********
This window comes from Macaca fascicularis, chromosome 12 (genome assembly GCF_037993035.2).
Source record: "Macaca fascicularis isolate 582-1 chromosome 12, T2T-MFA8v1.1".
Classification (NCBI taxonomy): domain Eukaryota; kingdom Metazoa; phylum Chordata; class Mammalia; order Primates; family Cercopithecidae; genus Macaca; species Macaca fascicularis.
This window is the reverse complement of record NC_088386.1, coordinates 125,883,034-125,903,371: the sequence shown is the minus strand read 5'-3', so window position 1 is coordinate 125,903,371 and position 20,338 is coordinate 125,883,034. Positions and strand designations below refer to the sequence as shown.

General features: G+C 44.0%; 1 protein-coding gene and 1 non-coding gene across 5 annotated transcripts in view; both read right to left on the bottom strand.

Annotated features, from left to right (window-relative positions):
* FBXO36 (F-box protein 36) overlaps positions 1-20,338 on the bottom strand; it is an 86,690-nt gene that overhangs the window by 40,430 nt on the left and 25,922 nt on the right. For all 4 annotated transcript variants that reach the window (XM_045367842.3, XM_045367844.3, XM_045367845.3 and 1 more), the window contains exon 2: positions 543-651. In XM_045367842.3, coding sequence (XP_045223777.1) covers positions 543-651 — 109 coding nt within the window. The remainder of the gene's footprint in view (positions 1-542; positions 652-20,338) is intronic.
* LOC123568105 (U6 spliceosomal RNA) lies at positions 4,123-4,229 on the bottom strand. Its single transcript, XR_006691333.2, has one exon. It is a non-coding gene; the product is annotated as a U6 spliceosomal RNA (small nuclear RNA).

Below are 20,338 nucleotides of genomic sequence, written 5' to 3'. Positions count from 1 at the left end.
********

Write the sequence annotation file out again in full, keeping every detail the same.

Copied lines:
This window comes from Macaca fascicularis, chromosome 12 (genome assembly GCF_037993035.2).
Source record: "Macaca fascicularis isolate 582-1 chromosome 12, T2T-MFA8v1.1".
Classification (NCBI taxonomy): domain Eukaryota; kingdom Metazoa; phylum Chordata; class Mammalia; order Primates; family Cercopithecidae; genus Macaca; species Macaca fascicularis.
This window is the reverse complement of record NC_088386.1, coordinates 125,883,034-125,903,371: the sequence shown is the minus strand read 5'-3', so window position 1 is coordinate 125,903,371 and position 20,338 is coordinate 125,883,034. Positions and strand designations below refer to the sequence as shown.

General features: G+C 44.0%; 1 protein-coding gene and 1 non-coding gene across 5 annotated transcripts in view; both read right to left on the bottom strand.

Annotated features, from left to right (window-relative positions):
* FBXO36 (F-box protein 36) overlaps positions 1-20,338 on the bottom strand; it is an 86,690-nt gene that overhangs the window by 40,430 nt on the left and 25,922 nt on the right. For all 4 annotated transcript variants that reach the window (XM_045367842.3, XM_045367844.3, XM_045367845.3 and 1 more), the window contains exon 2: positions 543-651. In XM_045367842.3, coding sequence (XP_045223777.1) covers positions 543-651 — 109 coding nt within the window. The remainder of the gene's footprint in view (positions 1-542; positions 652-20,338) is intronic.
* LOC123568105 (U6 spliceosomal RNA) lies at positions 4,123-4,229 on the bottom strand. Its single transcript, XR_006691333.2, has one exon. It is a non-coding gene; the product is annotated as a U6 spliceosomal RNA (small nuclear RNA).

Below are 20,338 nucleotides of genomic sequence, written 5' to 3'. Positions count from 1 at the left end.